Investigative journalism workshop for Bauchi, Lagos Journalists ends in Kaduna

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By; Mohammed Kawu.
Journalists’ weekend rose from their Kaduna workshop on investigative journalism and evidence-based reporting with far reaching recommendations on how to bring about positive change on societal health issues.
Twelve journalists drawn from Lagos and Bauchi extensively brainstormed on the topic “Investigative journalism, Maternal and New-born Health” at the Asaa Pyramid Hotel, Kaduna with, among other recommendations, that journalists should apply knowledge gained during the workshop to their work.
The workshop also recommended that participants look beyond the ordinary and collaborate to do impactful investigative reports, and learn to use modern techniques in their work, as well as be patient as investigative journalism involves data collection, facts checking and time.
Organized by MamaYe- Evidence for Action (E4A), a non-governmental organization, the workshop further recommended that participants should be dogged, resourceful and resilient in executing their constitutional responsibilities by looking beyond monetary gains because investigative reporting is public service.
Communiqué of the workshop which exposed participants to the use of evidence in news reporting and feature writing, similarly recommended that journalists develop themselves intellectually and technically to sharpen their skills on investigative reporting.
It further wants the participants take advantage of capacity building opportunities on investigative journalism, as well as make sacrifices, particularly on matters of public interest, as a way of contributing to the good of the society.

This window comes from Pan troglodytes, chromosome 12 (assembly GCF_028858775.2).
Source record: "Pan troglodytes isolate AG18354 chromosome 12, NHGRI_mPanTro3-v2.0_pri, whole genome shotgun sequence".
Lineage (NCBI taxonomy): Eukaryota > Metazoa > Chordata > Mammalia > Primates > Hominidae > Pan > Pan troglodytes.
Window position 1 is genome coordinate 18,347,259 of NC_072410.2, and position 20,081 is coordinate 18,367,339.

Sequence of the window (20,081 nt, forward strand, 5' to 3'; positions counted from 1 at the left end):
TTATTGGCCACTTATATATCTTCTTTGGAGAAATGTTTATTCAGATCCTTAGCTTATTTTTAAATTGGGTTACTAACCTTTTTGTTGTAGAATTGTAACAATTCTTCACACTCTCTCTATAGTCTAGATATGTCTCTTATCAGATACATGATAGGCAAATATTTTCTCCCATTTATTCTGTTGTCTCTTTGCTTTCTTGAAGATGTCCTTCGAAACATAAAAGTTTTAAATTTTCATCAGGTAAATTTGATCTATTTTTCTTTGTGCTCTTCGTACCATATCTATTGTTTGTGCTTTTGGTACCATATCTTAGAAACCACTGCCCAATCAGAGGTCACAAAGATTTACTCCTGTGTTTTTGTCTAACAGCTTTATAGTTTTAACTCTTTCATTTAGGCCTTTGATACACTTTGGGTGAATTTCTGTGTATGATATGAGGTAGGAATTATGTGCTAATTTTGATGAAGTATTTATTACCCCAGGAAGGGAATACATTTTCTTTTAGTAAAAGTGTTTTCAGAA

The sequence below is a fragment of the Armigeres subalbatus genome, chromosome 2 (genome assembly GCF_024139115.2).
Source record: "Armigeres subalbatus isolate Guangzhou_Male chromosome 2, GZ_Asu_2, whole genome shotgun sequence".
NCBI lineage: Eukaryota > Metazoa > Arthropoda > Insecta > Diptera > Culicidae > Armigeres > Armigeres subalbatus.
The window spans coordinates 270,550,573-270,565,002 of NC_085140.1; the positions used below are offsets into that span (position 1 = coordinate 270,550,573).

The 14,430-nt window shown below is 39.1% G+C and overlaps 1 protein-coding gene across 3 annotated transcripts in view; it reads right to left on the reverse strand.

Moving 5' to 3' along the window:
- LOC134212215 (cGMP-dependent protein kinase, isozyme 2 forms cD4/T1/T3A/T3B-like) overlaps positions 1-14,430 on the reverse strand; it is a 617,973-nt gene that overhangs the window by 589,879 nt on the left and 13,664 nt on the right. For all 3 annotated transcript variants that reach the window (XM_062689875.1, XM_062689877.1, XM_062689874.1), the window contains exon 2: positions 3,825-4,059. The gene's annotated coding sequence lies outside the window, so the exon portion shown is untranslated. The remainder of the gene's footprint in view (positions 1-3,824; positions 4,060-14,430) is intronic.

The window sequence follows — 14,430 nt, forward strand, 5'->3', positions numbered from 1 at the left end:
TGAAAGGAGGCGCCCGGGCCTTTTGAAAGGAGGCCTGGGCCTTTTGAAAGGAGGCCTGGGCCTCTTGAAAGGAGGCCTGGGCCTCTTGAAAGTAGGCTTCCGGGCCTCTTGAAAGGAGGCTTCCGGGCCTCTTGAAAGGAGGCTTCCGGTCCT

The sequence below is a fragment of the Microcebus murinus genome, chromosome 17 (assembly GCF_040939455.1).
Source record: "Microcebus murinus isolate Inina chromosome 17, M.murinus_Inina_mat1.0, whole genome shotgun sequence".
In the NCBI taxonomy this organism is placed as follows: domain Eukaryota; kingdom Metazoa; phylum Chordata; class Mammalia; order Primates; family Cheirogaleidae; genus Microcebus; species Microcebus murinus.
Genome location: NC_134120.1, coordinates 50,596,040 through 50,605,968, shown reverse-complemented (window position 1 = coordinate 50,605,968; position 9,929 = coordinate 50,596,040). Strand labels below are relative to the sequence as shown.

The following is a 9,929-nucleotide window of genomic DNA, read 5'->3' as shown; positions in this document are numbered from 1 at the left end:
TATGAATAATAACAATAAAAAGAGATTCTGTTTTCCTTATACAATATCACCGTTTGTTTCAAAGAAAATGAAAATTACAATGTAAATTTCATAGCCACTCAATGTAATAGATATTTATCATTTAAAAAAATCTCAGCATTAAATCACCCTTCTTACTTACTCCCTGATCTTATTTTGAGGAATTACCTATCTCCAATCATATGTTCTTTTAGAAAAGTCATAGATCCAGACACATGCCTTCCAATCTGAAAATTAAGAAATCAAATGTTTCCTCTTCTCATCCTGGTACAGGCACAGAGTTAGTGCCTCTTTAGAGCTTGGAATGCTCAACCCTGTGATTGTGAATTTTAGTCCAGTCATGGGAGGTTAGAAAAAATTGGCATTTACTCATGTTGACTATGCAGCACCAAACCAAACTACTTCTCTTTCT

The communiqué signed by the drafting committee Chairman, Mrs. Appolonia Adeyemi has the workshop participants agreeing to go beyond activity reporting to evidence-based reporting. There is inadequate evidence-based reporting of maternal and new-born health issues.
Workshop observed the dearth of evidence-based reporting of maternal and new-born health issues in Nigeria which is not bringing the expected change, while the high incidence of maternal deaths, currently put at 40,000 annually, and the incidence of new-born deaths need to be effectively addressed to mitigate their impact.
It also observed journalists’ poor pay as inimical to quality reporting of MNH issues while media ownership interference, political and marketing interests conflict with adequate coverage of MNH issues, as well as poor networking and collaboration among journalists which hamper wider coverage of MNH issues.

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